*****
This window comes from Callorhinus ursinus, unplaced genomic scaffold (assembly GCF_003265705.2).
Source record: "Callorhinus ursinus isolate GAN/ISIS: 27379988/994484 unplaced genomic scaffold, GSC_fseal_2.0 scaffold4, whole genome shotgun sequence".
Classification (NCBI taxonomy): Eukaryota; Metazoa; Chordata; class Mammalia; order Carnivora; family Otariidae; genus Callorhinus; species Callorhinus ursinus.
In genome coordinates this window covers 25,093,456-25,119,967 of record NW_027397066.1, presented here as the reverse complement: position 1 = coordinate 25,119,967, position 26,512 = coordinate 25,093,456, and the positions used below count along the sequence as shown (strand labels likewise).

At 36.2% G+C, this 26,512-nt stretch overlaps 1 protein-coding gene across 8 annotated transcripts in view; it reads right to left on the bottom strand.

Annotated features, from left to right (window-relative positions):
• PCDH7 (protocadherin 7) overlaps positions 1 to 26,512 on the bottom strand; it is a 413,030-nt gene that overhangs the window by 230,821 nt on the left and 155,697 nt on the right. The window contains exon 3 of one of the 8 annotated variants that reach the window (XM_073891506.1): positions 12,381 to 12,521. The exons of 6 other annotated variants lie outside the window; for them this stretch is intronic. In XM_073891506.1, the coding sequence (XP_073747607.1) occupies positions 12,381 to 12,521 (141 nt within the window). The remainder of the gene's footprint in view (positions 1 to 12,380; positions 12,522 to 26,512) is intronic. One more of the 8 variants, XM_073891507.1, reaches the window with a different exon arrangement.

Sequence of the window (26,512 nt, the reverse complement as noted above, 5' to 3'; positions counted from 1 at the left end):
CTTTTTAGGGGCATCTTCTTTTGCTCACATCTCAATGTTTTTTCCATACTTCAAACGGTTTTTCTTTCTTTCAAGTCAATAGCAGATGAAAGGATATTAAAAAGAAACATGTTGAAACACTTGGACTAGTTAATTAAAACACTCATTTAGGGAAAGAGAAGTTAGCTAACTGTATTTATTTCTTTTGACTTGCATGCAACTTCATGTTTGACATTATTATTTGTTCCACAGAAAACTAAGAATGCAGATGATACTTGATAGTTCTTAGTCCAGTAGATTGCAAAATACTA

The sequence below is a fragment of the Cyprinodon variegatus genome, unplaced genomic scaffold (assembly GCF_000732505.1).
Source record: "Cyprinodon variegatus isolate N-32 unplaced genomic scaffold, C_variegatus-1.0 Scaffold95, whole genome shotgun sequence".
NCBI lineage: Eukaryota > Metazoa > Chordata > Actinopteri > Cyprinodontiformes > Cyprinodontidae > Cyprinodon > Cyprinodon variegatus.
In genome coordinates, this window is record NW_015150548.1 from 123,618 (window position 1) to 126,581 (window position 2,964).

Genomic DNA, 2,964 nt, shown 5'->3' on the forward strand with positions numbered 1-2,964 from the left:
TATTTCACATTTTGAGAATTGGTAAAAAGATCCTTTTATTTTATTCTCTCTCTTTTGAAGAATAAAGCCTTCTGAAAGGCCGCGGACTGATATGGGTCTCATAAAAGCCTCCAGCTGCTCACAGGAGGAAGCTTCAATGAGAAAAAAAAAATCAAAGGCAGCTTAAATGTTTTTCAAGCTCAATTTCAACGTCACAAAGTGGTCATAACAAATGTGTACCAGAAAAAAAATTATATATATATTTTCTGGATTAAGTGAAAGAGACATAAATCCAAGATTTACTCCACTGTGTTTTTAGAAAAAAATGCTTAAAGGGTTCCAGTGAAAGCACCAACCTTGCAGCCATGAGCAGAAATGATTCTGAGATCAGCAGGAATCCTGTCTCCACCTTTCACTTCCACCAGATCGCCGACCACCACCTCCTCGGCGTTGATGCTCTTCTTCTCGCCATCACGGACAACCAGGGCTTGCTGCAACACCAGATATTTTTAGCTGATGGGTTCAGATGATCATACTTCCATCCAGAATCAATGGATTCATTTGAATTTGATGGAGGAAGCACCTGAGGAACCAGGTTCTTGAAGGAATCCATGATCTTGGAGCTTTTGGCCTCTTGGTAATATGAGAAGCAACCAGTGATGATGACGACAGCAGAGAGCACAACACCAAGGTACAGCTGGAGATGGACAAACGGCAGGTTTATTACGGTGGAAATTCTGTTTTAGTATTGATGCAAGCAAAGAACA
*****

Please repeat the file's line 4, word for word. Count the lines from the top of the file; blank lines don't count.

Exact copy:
In genome coordinates this window covers 25,093,456-25,119,967 of record NW_027397066.1, presented here as the reverse complement: position 1 = coordinate 25,119,967, position 26,512 = coordinate 25,093,456, and the positions used below count along the sequence as shown (strand labels likewise).